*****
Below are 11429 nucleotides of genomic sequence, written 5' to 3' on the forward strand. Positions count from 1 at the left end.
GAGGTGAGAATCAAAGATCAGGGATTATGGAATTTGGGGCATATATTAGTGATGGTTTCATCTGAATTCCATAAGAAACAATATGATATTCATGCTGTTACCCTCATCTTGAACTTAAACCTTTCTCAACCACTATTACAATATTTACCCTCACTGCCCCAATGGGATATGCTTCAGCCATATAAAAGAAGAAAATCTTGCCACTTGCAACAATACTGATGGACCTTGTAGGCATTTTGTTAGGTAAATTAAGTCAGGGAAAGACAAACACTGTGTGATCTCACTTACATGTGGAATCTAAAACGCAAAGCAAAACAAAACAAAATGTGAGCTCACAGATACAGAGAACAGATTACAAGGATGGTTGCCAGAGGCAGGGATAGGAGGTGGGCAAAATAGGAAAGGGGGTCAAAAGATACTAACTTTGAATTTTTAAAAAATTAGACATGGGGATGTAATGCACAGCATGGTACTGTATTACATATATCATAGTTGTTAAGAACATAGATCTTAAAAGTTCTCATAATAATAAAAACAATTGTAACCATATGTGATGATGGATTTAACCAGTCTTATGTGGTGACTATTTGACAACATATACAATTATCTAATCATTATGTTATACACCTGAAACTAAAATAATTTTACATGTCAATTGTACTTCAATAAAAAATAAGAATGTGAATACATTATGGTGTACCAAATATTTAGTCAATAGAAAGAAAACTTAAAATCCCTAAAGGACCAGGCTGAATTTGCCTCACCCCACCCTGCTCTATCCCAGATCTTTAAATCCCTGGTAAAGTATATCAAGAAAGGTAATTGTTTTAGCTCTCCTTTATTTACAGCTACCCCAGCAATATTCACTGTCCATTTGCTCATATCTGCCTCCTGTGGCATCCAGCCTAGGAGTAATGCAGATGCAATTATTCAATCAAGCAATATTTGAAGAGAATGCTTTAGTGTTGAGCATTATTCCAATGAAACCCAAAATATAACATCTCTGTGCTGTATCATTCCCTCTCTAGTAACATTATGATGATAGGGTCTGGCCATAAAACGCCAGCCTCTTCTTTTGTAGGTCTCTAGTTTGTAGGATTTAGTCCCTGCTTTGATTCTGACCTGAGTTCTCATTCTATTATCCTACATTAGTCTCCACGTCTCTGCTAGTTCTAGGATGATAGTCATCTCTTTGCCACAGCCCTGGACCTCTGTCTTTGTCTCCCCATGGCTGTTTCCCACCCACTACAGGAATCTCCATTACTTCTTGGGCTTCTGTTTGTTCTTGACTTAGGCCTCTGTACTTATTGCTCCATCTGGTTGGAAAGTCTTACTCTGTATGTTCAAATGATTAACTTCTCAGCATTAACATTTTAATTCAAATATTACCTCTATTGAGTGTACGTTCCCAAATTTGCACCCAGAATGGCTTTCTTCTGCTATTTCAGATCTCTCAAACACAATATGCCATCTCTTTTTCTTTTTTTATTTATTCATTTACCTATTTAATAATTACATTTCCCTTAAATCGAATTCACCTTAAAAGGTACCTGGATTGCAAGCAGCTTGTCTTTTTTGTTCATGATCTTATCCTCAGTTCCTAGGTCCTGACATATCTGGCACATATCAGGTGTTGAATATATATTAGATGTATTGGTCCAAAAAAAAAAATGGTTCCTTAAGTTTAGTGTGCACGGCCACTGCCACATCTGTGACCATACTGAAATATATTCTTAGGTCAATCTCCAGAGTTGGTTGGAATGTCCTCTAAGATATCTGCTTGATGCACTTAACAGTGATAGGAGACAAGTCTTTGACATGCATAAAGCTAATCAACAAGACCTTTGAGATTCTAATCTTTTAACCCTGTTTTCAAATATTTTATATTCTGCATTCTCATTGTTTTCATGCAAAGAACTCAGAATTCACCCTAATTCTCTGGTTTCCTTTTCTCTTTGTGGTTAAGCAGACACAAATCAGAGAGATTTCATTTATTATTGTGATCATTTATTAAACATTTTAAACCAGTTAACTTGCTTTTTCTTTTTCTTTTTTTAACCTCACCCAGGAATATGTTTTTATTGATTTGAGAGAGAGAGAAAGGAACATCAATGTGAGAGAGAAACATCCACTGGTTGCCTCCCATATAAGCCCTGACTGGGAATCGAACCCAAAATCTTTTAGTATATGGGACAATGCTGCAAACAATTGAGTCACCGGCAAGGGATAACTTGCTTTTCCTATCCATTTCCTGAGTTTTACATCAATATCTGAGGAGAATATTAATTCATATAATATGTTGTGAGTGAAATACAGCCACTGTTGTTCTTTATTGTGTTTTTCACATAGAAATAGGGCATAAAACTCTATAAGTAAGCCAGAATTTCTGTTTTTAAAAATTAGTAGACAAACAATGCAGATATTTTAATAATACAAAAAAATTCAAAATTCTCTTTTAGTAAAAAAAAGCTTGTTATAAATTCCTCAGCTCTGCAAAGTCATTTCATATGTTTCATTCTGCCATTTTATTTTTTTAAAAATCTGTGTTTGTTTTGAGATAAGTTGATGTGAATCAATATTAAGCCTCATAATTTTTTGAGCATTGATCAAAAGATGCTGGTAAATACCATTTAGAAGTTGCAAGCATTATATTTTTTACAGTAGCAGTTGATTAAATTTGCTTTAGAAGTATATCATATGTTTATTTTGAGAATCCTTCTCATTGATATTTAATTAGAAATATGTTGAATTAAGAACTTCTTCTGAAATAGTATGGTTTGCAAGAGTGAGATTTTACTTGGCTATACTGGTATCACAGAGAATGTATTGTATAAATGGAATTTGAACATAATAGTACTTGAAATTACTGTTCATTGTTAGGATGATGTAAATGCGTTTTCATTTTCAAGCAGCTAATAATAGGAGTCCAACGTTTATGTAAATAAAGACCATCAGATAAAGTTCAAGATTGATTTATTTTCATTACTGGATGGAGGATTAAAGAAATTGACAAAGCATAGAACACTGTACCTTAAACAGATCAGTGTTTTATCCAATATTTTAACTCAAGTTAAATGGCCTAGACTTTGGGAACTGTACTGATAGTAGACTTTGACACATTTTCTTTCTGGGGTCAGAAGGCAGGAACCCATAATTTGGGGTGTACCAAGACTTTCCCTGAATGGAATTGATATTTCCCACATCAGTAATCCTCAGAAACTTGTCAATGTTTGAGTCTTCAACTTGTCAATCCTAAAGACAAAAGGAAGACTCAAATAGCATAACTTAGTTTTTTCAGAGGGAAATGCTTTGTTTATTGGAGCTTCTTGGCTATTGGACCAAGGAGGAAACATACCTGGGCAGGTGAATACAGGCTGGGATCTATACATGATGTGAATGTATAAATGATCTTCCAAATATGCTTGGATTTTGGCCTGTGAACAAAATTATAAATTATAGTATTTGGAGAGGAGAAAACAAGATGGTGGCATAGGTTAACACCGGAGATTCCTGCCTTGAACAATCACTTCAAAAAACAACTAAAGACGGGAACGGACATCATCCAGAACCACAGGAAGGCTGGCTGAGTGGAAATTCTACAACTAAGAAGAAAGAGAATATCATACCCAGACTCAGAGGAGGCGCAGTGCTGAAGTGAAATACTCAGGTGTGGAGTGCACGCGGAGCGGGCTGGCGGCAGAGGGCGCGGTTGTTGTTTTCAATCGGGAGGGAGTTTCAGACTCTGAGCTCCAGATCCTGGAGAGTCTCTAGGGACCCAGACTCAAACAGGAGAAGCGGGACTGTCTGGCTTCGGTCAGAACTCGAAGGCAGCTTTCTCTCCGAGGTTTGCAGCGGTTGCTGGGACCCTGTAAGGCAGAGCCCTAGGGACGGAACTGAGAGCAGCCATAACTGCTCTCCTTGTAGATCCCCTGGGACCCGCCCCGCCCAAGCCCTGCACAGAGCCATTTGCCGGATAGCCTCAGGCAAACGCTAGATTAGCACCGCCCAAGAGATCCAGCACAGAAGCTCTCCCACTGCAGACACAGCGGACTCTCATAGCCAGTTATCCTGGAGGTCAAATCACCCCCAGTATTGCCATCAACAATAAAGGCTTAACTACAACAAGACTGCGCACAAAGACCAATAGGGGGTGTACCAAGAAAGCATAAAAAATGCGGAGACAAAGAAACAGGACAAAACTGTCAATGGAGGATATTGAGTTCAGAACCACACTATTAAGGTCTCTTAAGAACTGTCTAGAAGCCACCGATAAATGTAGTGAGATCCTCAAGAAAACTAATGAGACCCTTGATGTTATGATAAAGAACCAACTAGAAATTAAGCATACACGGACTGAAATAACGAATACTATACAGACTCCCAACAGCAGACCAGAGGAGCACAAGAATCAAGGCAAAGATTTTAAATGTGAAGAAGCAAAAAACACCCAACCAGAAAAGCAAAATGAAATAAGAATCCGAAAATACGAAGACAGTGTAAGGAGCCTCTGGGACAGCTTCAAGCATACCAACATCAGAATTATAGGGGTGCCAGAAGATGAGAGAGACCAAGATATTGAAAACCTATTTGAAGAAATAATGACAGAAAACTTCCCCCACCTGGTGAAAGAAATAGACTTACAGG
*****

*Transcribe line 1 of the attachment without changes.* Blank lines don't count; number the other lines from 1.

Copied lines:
Below are 11429 nucleotides of genomic sequence, written 5' to 3' on the forward strand. Positions count from 1 at the left end.